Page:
The Western Sea Metropolis Daily (西海都市报) from Qinghai province today published an expose of the “imperious and domineering” behaviour of Wang when he was still calling the shots (no pun intended) in Chongqing. Based on the revelations of a former secretary of Wang’s called Xin Jianwei (忻建威) as well as others, this expose came to light over the course of this week and was in the last few days published in two other publications as well, namely Southern Weekend (南方周末) and Modern Express (现代快报).
This is the 1510 Digest, a weekly roundup of recent essays and articles published on the Chinese web, with links to translations on the Marco Polo Project.
This week’s digest brings together two recent pieces which, in different ways, show the influence of the Western cannon on Chinese intellectual life. In ‘How to build a good society’, Zhant Tianpan reviews professor Ren Junfeng’s book on civic virtue and civic government, itself based on a reading of Toqueville’s “Democracy in America”. In ‘Love and Justice’, Professor Chen Hongguo proposes a ‘reading list’ of nine key texts for thinking broadly about this topic, a majority of which reflect ‘universal’ European and American experience. Read more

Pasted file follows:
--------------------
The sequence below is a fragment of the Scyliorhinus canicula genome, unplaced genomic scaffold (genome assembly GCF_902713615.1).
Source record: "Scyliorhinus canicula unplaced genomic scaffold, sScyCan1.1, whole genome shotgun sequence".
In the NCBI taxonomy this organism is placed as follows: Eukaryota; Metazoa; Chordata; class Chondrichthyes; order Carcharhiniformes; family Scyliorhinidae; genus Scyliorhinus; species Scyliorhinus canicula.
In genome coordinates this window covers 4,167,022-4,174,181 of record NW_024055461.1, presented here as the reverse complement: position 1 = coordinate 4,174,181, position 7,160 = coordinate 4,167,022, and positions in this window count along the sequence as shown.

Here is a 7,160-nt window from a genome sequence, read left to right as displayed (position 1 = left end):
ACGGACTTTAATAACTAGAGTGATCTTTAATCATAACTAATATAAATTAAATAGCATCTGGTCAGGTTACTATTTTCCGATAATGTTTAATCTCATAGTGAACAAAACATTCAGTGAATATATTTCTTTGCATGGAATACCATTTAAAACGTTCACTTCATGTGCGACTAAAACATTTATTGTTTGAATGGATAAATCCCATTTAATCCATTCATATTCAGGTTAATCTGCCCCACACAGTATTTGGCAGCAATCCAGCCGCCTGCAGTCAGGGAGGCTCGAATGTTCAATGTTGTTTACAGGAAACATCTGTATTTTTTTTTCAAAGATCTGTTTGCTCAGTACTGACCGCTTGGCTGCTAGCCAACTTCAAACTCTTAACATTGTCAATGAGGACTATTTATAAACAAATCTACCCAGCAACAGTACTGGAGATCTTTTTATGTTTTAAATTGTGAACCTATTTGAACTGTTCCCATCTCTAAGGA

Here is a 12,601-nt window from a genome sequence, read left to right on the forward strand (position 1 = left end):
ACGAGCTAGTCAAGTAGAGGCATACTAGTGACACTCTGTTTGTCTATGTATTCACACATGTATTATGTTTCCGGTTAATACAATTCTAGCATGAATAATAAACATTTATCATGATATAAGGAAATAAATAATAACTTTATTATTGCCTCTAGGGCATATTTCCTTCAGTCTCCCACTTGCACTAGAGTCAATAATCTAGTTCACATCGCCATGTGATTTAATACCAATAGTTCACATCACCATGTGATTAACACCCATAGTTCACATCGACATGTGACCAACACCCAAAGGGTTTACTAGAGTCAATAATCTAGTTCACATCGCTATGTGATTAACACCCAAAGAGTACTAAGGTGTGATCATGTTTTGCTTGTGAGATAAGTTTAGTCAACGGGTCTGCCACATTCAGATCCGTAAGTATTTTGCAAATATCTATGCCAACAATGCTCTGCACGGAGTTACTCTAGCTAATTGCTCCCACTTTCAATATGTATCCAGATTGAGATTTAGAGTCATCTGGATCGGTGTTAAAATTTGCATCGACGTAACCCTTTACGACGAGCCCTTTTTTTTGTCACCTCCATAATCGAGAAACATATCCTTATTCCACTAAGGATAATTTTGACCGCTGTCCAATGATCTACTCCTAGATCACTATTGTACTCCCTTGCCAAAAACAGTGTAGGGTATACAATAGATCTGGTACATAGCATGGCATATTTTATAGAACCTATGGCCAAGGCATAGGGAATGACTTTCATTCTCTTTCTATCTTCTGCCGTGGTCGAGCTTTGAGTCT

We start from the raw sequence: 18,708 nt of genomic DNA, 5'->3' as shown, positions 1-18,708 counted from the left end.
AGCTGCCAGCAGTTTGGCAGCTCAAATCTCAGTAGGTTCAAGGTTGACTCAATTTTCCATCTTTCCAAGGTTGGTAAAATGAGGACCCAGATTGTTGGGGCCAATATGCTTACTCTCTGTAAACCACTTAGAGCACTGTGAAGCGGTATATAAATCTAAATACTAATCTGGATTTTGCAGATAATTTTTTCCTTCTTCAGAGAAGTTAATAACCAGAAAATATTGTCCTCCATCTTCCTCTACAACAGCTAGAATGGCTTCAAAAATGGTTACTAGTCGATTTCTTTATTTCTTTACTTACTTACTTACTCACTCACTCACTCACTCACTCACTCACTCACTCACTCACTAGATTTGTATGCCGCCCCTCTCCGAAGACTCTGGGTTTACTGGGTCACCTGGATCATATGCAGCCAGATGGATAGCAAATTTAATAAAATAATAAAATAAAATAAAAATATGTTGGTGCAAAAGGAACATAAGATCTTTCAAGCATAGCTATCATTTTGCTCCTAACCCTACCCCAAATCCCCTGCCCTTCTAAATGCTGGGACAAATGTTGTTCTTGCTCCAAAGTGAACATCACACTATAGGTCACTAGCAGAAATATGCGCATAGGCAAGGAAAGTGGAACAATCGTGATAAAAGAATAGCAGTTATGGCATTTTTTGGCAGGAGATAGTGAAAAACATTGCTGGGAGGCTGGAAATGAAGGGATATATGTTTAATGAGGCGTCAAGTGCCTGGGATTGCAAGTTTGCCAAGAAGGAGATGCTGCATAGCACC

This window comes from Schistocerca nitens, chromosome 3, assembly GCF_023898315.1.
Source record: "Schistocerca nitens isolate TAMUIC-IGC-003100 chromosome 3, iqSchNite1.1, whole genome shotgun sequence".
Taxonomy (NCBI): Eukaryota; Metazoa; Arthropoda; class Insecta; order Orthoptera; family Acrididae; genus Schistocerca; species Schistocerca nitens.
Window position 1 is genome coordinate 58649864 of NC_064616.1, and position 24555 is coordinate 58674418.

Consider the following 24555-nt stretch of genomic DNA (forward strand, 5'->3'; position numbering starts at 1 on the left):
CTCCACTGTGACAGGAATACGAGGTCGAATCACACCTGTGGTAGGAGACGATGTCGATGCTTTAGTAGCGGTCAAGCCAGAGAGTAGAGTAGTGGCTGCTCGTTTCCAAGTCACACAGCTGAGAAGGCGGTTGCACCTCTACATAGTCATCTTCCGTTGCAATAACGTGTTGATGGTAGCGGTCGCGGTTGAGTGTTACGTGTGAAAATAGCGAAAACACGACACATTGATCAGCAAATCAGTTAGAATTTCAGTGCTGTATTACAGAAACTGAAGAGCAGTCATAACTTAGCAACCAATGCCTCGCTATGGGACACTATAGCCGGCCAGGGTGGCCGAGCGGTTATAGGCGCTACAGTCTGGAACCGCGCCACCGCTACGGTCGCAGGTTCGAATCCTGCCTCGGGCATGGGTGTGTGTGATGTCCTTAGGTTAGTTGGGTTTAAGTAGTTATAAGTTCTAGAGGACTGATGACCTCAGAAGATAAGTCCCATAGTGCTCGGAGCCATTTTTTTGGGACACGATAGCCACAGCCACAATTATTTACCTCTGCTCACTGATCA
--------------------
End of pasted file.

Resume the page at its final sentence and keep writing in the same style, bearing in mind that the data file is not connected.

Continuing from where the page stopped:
This week’s digest proposes to look back at the London Olympics and the commentaries they received from Chinese intellectuals online – comparisons with Beijing 2008, or broader reflections on the roles of the media, business interests and the State in organised sports.
The front page of today’s Chongqing Shangbao is dedicated to yesterday’s shooting of the serial killer Zhou Kehua. The headline says the “violent criminal Zhou Kehua was killed”, and includes the subheading: “He who shot the guard on March 19 was gunned down himself.” The photo shows policemen collecting evidence near the body of the killer, who is lying dead next to a pool of his own blood. Read more
After the recent floods in Beijing,1510 opened a special section to cover the topic; this week’s digest echoes some of the discussions exchanged on this platform. For more on the Beijing floods you can read this post on danwei.